Archaeologists in Israel have unearthed the 2,100-year-old remains of a farmstead whose owners likely abandoned it in a hurry, possibly to avoid an impending military invasion.
"We were very lucky to discover a time-capsule, frozen in time, in which the finds remained where they were left by the occupants of the site," which is near Israel's northern Sea of Galilee, archaeologist Amani Abu-Hamid, who is leading the excavation for the Israel Antiquities Authority (IAA), said in a statement.
The excavators discovered ancient, still-intact storage jars at the site, as well as weights for weaving looms on a shelf, suggesting that whoever lived there left them behind when they quickly departed.
"It seems that they left in haste in face of an impending danger, possibly the threat of a military attack," Abu-Hamid said.
The archaeologists don’t know who lived there, but it’s possible they were subjects of the Seleucid Empire who left to escape an invasion of the area by the forces of the Hasmonean Kingdom — an independent Jewish kingdom based in Jerusalem to the south.
"We know from the historical sources, that in this period, the Judean Hasmonean kingdom expanded into the Galilee, and it is possible that the farmstead was abandoned in the wake of these events," Abu-Hamid said.
The team also found agricultural tools, such picks and scythes made from iron, at the site, as well as coins that have been tentatively dated to the second half of the second century B.C.
Little is known about the daily life during the Hasmonean period, and almost nothing is known about the people who lived at the farmstead, according to the IAA statement. But the large number of loom weights suggests that weaving was an important task, and so the occupants probably kept herds of sheep or goats. "More research is required to determine the identity of the inhabitants of the site," Abu-Hamid said.
The excavations have also unearthed traces of a much earlier settlement at the site, including the foundations of buildings and pottery vessels that appear to date to the ninth and 10th centuries B.C. According to The Times of Israel, the pottery items were initially dated according to their style; meanwhile, organic samples have been sent for carbon-14 dating.
Archaeologists found the ancient farmstead at a site called Horbat Assad, east of the Sea of Galilee, during investigations ahead of a planned $270 million water pipeline from the Mediterranean coast. The new pipeline is part of a desalination project that will deliver freshwater to farmland in Israel and neighboring countries.
Before the rise of the Hasmonean Kingdom, the Seleucids ruled the southern Jewish kingdom of Judea as a client kingdom; many Jews had returned there from exile in Babylon, and were allowed to practice their religion — although many Hellenistic features were added to the Jewish culture of the time, according to Encyclopedia Britannica.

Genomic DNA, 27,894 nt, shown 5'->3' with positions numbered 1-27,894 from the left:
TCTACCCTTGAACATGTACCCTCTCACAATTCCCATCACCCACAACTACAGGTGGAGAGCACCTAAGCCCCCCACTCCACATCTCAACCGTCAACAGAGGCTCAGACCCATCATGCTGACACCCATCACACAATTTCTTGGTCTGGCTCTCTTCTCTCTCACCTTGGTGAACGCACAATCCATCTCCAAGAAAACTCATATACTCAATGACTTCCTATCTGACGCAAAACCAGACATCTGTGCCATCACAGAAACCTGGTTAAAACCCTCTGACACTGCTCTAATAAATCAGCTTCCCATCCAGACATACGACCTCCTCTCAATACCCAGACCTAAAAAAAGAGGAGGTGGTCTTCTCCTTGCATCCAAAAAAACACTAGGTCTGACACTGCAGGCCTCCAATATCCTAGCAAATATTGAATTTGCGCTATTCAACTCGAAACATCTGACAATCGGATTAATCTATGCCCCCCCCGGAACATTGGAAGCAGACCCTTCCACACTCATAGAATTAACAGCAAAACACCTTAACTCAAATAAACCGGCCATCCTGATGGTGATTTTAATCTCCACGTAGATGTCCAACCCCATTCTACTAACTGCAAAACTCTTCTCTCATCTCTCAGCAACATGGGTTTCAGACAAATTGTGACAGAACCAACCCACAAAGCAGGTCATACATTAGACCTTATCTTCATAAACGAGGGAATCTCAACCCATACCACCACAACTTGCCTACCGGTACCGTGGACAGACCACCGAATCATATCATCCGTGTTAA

In 168 B.C., however, the Seleucid king Antiochus IV Epiphanes took direct control of Judea after an attempted coup against him. The first century Jewish historian Josephus wrote that he killed and enslaved thousands of people during attacks on Jerusalem, seized land and other property, and forced Jews to eat pork, work on the Sabbath and stop circumcising their sons.
What seems to have been the final straw for the people of Judea is that Antiochus introduced the Greek polytheistic religion to the monotheistic Jewish Temple in Jerusalem, including a sacrificial altar to Zeus Olympios; and in 167 B.C. the Judeans revolted against the Seleucids in what came to be known as the Maccabean Revolt — so-named for an early leader, the Jewish priest Judas Maccabeus, according to Josephus; his name in Hebrew may have meant "The Hammer."
By 134 B.C., the Maccabees had achieved independence from the Seleucids and instituted the Jewish Hasmonean kingdom throughout the region; but it fell to invading Roman forces under Gnaeus Pompeius Magnus — known as Pompey the Great in English — in 63 B.C., whereupon Herod the Great was enthroned as a Roman client-king.
The remains of the Hasmonean farmstead at Horbat Assad will now be preserved, according to the statement.
Originally published on Live Science.
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Tom Metcalfe is a freelance journalist and regular Live Science contributor who is based in London in the United Kingdom. Tom writes mainly about science, space, archaeology, the Earth and the oceans. He has also written for the BBC, NBC News, National Geographic, Scientific American, Air & Space, and many others.